Feedly can’t exactly be considered a novice in the field, though it’s only since Google announced the termination of its Reader service that Feedly began to get some serious exposure. Among the few that have joined the rush to fill the void created by Google Reader’s impending annihilation on July 1, Feedly is already a stalwart, going by the 3 million subscriber base it has garnered in just the past 2 weeks. In fact, half a million have switched allegiance with Feedly in just 48 hours after Google served the termination notice to its RSS news service. Now with over 7 million active users under its belt, no wonder the company is now aiming higher, which includes a paid premium service for those who are willing to pay for a better service.
The premium version will be launched later in the year and will justify its branding with better features such as Dropbox integration and a better Evernote service. As Feedly co-founder Moutran revealed to Laura of paidcontent.org, “Feedly will emerge as a marketplace that facilitates the discovery, consumption and sharing of great content…We have been working with publishers, and intend to offer an easy way for our users to discover, purchase, and access premium content.”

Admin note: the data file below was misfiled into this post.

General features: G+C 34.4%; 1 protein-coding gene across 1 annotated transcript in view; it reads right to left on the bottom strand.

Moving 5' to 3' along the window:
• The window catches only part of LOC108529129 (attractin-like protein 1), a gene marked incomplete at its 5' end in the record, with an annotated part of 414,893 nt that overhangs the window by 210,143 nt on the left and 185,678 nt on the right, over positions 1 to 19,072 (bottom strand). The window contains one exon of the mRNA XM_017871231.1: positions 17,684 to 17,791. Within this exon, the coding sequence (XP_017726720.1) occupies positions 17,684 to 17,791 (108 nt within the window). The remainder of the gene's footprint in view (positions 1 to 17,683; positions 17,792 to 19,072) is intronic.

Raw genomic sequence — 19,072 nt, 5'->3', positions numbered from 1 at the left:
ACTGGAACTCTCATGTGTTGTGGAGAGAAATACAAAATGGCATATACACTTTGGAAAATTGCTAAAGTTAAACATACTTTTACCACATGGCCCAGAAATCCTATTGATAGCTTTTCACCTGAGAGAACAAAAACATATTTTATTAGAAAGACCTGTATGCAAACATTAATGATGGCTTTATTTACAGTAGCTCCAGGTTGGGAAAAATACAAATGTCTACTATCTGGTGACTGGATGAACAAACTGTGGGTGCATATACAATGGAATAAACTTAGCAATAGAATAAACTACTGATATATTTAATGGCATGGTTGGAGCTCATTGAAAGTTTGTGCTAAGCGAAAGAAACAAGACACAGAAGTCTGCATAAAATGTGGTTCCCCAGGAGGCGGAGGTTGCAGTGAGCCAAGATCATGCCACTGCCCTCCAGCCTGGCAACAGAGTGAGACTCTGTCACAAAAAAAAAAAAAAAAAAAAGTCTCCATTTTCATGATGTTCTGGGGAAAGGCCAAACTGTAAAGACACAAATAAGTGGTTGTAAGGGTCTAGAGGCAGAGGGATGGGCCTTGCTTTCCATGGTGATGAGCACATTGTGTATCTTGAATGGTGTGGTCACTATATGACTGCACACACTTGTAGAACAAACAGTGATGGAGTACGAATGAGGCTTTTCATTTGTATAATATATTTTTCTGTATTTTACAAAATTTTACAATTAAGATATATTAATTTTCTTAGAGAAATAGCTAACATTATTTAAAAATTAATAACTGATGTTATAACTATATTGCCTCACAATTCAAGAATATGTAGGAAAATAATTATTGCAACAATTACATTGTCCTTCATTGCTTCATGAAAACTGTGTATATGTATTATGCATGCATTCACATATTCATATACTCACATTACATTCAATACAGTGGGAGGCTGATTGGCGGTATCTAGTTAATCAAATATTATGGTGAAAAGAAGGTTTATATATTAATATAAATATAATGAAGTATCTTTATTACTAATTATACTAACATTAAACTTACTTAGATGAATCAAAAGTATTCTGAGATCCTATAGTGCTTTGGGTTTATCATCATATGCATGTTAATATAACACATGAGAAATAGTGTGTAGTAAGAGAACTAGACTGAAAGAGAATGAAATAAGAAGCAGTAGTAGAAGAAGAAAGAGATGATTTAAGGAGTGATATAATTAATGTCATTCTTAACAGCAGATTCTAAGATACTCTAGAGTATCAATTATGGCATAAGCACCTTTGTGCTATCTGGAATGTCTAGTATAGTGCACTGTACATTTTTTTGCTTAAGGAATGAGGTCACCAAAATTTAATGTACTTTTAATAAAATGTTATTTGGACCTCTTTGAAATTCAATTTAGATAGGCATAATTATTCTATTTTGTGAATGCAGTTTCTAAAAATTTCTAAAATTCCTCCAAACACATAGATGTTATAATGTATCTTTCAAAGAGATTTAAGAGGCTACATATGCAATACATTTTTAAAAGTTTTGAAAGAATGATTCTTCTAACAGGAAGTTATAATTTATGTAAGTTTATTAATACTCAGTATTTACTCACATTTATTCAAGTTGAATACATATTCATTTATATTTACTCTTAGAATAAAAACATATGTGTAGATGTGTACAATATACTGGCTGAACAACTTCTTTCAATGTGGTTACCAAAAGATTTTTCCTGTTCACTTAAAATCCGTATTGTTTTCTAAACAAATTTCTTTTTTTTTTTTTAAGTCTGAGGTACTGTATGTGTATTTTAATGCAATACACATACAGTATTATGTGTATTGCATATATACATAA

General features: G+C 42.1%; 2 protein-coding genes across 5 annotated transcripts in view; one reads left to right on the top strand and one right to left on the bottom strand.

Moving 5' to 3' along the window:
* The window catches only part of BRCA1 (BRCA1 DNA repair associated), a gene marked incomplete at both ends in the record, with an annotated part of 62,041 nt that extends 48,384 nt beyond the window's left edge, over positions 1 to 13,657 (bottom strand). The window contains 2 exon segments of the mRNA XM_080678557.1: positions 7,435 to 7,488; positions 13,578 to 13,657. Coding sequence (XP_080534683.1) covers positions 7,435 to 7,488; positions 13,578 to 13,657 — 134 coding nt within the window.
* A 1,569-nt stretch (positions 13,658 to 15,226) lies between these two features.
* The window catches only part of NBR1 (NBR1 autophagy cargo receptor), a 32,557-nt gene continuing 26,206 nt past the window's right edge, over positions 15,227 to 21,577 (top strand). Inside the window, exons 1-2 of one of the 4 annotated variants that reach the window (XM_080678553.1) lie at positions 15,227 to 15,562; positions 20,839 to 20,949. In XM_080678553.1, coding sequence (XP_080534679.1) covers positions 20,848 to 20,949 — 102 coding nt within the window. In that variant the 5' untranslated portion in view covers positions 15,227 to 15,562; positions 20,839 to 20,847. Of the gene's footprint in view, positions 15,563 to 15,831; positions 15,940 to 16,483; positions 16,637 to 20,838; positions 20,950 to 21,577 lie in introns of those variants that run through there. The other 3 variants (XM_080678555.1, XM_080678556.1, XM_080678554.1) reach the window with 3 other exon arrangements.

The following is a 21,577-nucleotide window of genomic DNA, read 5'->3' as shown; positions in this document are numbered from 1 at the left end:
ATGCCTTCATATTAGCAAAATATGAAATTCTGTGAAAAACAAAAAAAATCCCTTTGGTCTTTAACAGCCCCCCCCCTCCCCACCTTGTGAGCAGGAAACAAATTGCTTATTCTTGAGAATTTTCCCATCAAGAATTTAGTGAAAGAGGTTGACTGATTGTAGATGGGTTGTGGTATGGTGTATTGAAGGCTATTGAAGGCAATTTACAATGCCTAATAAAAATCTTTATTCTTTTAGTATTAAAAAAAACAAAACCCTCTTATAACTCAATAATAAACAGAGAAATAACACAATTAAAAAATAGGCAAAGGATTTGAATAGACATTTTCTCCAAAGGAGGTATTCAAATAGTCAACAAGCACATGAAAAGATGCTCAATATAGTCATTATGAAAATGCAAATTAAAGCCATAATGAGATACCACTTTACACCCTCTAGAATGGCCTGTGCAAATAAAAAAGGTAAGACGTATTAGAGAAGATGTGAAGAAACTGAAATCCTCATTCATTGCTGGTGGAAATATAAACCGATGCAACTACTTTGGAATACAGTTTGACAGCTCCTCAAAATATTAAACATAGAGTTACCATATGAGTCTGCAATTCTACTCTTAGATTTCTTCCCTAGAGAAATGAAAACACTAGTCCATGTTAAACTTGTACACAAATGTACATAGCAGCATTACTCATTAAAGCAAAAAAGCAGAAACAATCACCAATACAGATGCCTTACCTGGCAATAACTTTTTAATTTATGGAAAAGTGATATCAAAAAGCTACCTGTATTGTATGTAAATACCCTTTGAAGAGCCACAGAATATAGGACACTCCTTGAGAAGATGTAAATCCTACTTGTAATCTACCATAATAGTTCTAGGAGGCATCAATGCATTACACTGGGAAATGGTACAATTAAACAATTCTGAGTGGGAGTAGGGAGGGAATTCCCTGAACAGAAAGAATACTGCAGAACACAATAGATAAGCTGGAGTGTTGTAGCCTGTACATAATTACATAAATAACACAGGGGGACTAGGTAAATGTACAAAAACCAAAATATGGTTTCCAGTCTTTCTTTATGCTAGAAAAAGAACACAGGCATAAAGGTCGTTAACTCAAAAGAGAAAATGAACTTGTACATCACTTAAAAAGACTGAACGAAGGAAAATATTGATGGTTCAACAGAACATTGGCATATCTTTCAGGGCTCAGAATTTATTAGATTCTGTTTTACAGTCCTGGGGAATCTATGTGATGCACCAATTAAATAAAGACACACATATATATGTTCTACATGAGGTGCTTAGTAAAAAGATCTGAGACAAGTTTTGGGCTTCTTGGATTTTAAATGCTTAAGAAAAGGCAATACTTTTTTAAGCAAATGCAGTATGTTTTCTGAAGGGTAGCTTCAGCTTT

Meanwhile, the company has also come up with an update for both Android and iOS to make for an even better experience using the service. On offer is a better search and discovery feature, and it is a lot easier to share on the social networking scene as well. For instance, Google+ is not well integrated and can be accessed from within the menu dropdown list itself. An Android specific update with a new layout has also been introduced and can be viewed with tablets like the Nexus 7, Nexus 10.
However, the biggest improvement (and arguably the most important one) is the enhanced search feature. With an entirely new search engine, there will be 50 million feeds that will be searched for results.
Overall, it’s good to see Feedly is being fine tuned to deliver a fast and slick user experience, something important for it to emerge as a comprehensive alternative to the Google Reader. Digg is also in the race to offer a Google Reader alternative and it will be interesting to see what it has to offer.